The Regulator

Monday, 01 February 2016

Greg Tanzer photo
Greg Tanzer
Commissioner, Australian Securities and Investments Commision

    Greg Tanzer outlines the rationale behind the Australian Securities and Investments Commission’s proposal for an industry funding model and the impact it could have on directors.

    Rethinking the funding model

    Over the past two years, the Australian Securities and Investments Commission (ASIC) has campaigned to change the way we are funded with the introduction of an industry funding model. This was a recommendation of the Financial System Inquiry (FSI) and the government has consulted with stakeholders on how this might work.

    The background to our campaign is that the past 20 years has seen a large mismatch develop between the revenue ASIC collects and who pays it on the one hand, and the costs of the services we provide and to whom we provide them on the other. The size of our regulated population has increased and become more complex, yet funding has not increased accordingly. Only 15 per cent of ASIC’s regulatory costs are recovered through industry levies and fees.

    The FSI recommended an industry funding model for ASIC’s regulatory activities designed to reflect the cost of regulation and incentivise sectors to better self-regulate. Similar recommendations were made in the 1997 Wallis Financial System Inquiry and the 2014 Senate Economics Committee review. The Government’s consultation paper last August aimed for a model that would:

    • Ensure costs are borne by those creating the need for regulation.
    • Establish price signals to drive economic efficiencies.
    • Improve transparency and accountability.

    Such a model would also bring us into line with other international regulators such as the UK’s Financial Conduct Authority, US Securities and Exchange Commission and Germany’s Federal Financial Supervisory Authority. Domestically, it would align with APRA’s funding model.

    If an industry funding model were introduced, the government proposes to recover around $54 million.

    Consultation on the new model closed on 9 October, with Treasury receiving around 75 submissions. No decision has been made on ASIC industry funding. The Government has stated that it will make a decision on industry funding after it receives the report of the ASIC Capability Review.

    ASIC is responsible for regulating a range of industries, including companies, credit licensees, financial service licensees, auditors, liquidators and markets. Industry funding for ASIC’s regulatory work would be collected from these groups through:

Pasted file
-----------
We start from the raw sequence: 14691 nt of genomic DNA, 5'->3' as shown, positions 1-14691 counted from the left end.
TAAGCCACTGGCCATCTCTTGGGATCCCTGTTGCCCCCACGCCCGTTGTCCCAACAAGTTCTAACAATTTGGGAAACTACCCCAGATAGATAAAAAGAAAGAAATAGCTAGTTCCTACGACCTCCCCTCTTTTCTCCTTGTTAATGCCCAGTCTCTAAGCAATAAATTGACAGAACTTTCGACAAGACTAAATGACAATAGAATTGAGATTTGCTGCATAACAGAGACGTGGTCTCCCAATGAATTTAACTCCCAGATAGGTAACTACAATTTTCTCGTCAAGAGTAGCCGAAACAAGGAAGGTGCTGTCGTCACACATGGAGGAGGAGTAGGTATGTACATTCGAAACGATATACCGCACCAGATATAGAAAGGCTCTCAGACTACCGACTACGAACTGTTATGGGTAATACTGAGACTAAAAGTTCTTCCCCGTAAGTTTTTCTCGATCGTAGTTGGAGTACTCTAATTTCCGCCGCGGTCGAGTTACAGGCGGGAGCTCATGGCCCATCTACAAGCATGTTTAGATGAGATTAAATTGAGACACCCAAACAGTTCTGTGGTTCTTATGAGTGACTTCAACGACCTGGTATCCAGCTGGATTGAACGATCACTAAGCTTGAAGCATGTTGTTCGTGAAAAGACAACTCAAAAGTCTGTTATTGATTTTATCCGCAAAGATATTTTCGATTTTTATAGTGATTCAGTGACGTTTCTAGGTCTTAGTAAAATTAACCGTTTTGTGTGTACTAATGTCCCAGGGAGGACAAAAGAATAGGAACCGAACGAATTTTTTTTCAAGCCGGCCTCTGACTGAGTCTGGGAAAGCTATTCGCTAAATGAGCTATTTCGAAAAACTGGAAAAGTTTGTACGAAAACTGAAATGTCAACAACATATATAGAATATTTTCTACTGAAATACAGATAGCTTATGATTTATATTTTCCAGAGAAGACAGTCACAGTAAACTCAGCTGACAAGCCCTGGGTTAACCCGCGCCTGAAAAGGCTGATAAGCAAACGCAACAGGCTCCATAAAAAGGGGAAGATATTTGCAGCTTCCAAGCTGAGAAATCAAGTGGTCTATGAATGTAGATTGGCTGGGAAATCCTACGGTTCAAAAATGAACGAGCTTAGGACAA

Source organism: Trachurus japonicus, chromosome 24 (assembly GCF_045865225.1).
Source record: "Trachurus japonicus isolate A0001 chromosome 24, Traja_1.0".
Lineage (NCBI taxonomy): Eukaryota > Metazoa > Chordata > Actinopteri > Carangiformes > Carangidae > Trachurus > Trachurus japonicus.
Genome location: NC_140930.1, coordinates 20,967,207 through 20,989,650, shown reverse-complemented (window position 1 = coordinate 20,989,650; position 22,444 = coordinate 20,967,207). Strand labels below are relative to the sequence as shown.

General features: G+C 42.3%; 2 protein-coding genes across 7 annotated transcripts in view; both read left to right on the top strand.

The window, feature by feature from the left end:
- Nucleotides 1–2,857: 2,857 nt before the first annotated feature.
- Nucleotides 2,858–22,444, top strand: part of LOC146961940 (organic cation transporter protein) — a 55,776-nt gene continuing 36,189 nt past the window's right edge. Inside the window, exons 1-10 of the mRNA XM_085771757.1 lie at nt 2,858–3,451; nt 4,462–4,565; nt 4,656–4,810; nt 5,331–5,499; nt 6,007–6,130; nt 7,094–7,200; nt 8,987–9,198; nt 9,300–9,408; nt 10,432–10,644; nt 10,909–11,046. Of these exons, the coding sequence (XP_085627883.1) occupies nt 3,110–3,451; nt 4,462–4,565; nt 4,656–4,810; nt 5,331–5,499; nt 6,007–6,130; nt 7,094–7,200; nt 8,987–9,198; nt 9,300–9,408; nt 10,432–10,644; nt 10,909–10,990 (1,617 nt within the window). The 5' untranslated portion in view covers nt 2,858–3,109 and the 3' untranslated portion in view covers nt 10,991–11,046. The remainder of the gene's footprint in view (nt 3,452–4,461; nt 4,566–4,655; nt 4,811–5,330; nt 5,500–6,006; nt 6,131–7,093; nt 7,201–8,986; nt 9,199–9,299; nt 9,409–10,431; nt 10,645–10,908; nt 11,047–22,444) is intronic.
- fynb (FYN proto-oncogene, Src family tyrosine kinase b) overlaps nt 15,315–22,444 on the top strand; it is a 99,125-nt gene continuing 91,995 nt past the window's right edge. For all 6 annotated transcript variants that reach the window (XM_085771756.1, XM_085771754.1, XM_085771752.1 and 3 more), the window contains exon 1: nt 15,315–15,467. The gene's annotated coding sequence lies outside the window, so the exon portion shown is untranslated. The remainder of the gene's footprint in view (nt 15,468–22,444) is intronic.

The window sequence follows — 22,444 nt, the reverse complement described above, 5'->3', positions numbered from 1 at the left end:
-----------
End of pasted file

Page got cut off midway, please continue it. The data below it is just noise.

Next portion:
• Annual levies that reflect the portion of ASIC’s activities to each of its regulated sectors.
    • Fees-for-service that reflect ASIC’s costs in providing specific on-demand services to entities.

    The annual levies would be used to recover ASIC’s costs of undertaking surveillance; enforcing the law; providing guidance; developing advice for the Government; engaging with stakeholders; and certain activities educating consumers and investors. If an industry funding model were introduced, the Government proposes to recover around $54 million through levies. These funds would come from a large pool of around 2,000 listed public companies, 3,000 unlisted, disclosing public companies and 19,000 unlisted, non-disclosing public companies. There are also 9,000 large proprietary companies and 2.1 million small companies. Our work in this area centres on conduct and disclosure with a focus on corporate governance and transactions and financial reporting. To ensure each company pays a levy equal to the cost of regulation, the Government is proposing:

    • An annual levy for public companies (listed, disclosing) based on market capitalisation; a flat annual levy for public companies (non-listed, disclosing).
    • A flat annual levy for public companies (non-disclosing), large and small proprietary companies.

    We understand that performance metrics should be improved to ensure ASIC manages costs transparently and efficiently and that ASIC should report against these metrics in its annual report. We also acknowledge concern that the model may impede ASIC’s independence – additional measures are required to minimise this risk. We have heard your concerns that small businesses are likely to be priced out of applying for novel relief applications. These are all important matters and ASIC looks forward to taking the funding issue forward.

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